He spent a decade at St. Francis in La Cañada Flintridge, starting in 1976, before a 20-year stint at Harvard-Westlake. Rather than retire, he arranged to return to St. Francis part time. His schedule alternates from Monday, Wednesday and Friday to Tuesday and Thursday.

When he's not at school, he's usually at the hospital.

Before O'Connor ever set foot in Children's, he had given blood regularly at Red Cross drives, never knowing where his donations would go. But when he took a tour of the hospital wards, what had been an abstraction turned personal.

He saw newborns who had had major surgery, toddlers undergoing chemotherapy, parents under strain as their children's hospital stays stretched from days to weeks to months.

It didn't take long for him to ask what more he could do to help.

Soon he was rocking babies in his arms. Babies whose parents were working or at home taking care of other children. Babies whose parents could not visit because abuse was suspected.

O'Connor has never married. He doesn't have children. He was nervous at first, he said, especially about infants with tubes and wires attached, unhappy and sore after major surgeries or trauma.

But that faded.

Now, the nurses say, he is the one they turn to in the toughest moments. They have called him in to sit with babies who are dying and whose parents are too traumatized to be present.

"No matter how sick they are, no matter how devastated, he's just so caring, he brings such a warmth and peace," said Jeri Fonacier, a nurse in a general medical surgery unit on the fifth floor.

"We see him and we say, 'Oh Jim, oh thank God you're here,'" nurse Rebecca Day said.


The St. Francis boys heard that and much more when they visited the floor.

Before seeing this side of their teacher, Michael said, "we heard rumors. 'Mr. O'Connor holds babies.' I'm like, 'What? I don't see that. No, I don't think so.' "

Now it's different.

"I mean, if you really think about it, his whole life is service," Pat said. "Half the week he's teaching, giving knowledge to his students, and the other half, he's donating blood and giving his time to children who need it most. It's pretty amazing."

So will news of O'Connor's alter ego be kryptonite to his classroom control?

Ask him at the right moment, and he could not care less.

"When I hold a baby, my blood pressure goes down. I have to concentrate. Nothing else matters," he said on a recent afternoon as he stood holding a 4-week-old boy, who was twitching in a fuzzy blue onesie decorated with polar bears.

Moments earlier, the baby had been wailing. But then O'Connor lifted him into his arms and started to sway.

Eyes shut. The tiny body stilled. The hospital room was silent but for the strict math teacher who cooed, "Oh my goodness, what a face, what a face."

HIGHLIGHTS, LOWLIGHTS & THE NEWS THAT DOESN'T FIT: The Rest (but not necessarily the best) of the Stories from Other Sources
PEARSON + PARENT INVOLVEMENT - They have an App for that they'd like to sell you ...from 2008! |


STUDENTS ONLY KNOW A FRACTION OF MATH TEACHER’S GOOD DEEDS: Jim O'Connor is a strict disciplinarian at St. Fra...

GO FIGURE: ‘Duck Dynasty’s’ Phil Robertson is a former teacher with a Masters Degree in Education |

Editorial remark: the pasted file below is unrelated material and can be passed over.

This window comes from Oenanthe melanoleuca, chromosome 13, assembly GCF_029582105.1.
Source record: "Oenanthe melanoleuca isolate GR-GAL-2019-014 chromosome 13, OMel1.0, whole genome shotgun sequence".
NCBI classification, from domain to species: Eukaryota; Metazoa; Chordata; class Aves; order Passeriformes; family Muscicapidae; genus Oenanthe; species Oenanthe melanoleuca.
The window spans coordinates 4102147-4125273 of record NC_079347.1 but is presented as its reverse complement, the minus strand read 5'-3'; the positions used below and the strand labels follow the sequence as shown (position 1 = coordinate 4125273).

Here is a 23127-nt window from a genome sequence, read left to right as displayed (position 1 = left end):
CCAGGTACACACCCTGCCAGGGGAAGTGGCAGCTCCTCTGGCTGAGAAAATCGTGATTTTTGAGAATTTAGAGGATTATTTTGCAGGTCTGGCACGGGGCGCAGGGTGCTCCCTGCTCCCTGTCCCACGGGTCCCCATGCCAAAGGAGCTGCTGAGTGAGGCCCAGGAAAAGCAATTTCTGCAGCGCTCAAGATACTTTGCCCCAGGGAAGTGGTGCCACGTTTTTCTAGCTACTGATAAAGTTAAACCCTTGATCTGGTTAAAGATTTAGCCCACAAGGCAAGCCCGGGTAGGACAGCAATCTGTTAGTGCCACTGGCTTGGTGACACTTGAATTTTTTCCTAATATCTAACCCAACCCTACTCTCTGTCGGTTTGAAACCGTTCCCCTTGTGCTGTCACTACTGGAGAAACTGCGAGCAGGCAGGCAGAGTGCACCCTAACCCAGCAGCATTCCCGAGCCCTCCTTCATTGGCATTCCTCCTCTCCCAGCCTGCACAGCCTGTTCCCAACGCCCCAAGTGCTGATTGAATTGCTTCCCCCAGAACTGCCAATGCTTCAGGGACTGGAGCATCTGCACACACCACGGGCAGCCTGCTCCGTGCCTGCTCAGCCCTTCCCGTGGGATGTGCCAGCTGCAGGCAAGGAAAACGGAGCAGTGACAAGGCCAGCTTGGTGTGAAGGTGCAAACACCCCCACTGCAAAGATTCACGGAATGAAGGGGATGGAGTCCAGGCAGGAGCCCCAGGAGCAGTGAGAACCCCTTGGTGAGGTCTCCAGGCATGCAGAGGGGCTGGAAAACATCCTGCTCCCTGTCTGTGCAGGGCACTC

®EFORM GROUPS PUSH BACK ON CALIFORNIA’S TESTING PLAN: A Who’s Who of Gates/Broad/Walton Ed ®eform: ABC, Deasy’...

The groundswell of support from the Astroturf grassroots had its desired effect: John Deasy - a mediocre headliner who was going to do an encore anyway - was encouraged to stay!

A tale of broken romance - L.A. TEACHERS & ED ®EFORM COALITION: IRRECONCILABLE DIFFERENCES? + smf’s 2¢ |

TWEETED: Revising the #LAUSD EarlyStart Calendar to Make Room for Common Core Testing: CHRISTMAS HAS BEEN CANCELLED; GO DIRECTLY TO DYEING EGGS!

HO-HO-HO HUMBUG! Scrooge wasn't a tightwad skinflint, he was quoted out of context! |

EVENTS: Coming up next week...

*Dates and times subject to change. ________________________________________
Phone: 213-241-5183
Phone: 213-241.8700


What can YOU do?
• E-mail, call or write your school board member: • 213-241-6386 • 213-241-6180 • 213-241-5555 • 213-241-6382 • 213-241-6388 • 213-241-6385 • 213-241-6387
...or your city councilperson, mayor, the governor, member of congress, senator - or the president. Tell them what you really think! • Find your state legislator based on your home address. Just go to: • There are 26 mayors and five county supervisors representing jurisdictions within LAUSD, the mayor of LA can be reached at • 213.978.0600
• Call or e-mail Governor Brown: 213-897-0322 e-mail:
• Open the dialogue. Write a letter to the editor. Circulate these thoughts. Talk to the principal and teachers at your local school.
• Speak with your friends, neighbors and coworkers. Stay on top of education issues. Don't take my word for it!
• Get involved at your neighborhood school. Join your PTA. Serve on a School Site Council. Be there for a child.
• If you are eligible to become a citizen, BECOME ONE.
• If you a a citizen, REGISTER TO VOTE.
• If you are registered, VOTE LIKE THE FUTURE DEPENDS ON IT. THEY DO!.

Who are your elected federal & state representatives? How do you contact them?

Scott Folsom is a parent leader in LAUSD and is Parent/Volunteer of the Year for 2010-11 for Los Angeles County. • He is Past President of Los Angeles Tenth District PTSA and represented PTA on the LAUSD Construction Bond Citizen's Oversight Committee for ten years. He is a Health Commissioner, Legislation Team member and a member of the Board of Managers of the California State PTA. He serves on numerous school district advisory and policy committees and has served as a PTA officer and governance council member at three LAUSD schools. He is the recipient of the UTLA/AFT 2009 "WHO" Gold Award for his support of education and public schools - an honor he hopes to someday deserve. • In this forum his opinions are his own and your opinions and feedback are invited. Quoted and/or cited content copyright © the original author and/or publisher. All other material copyright © 4LAKids.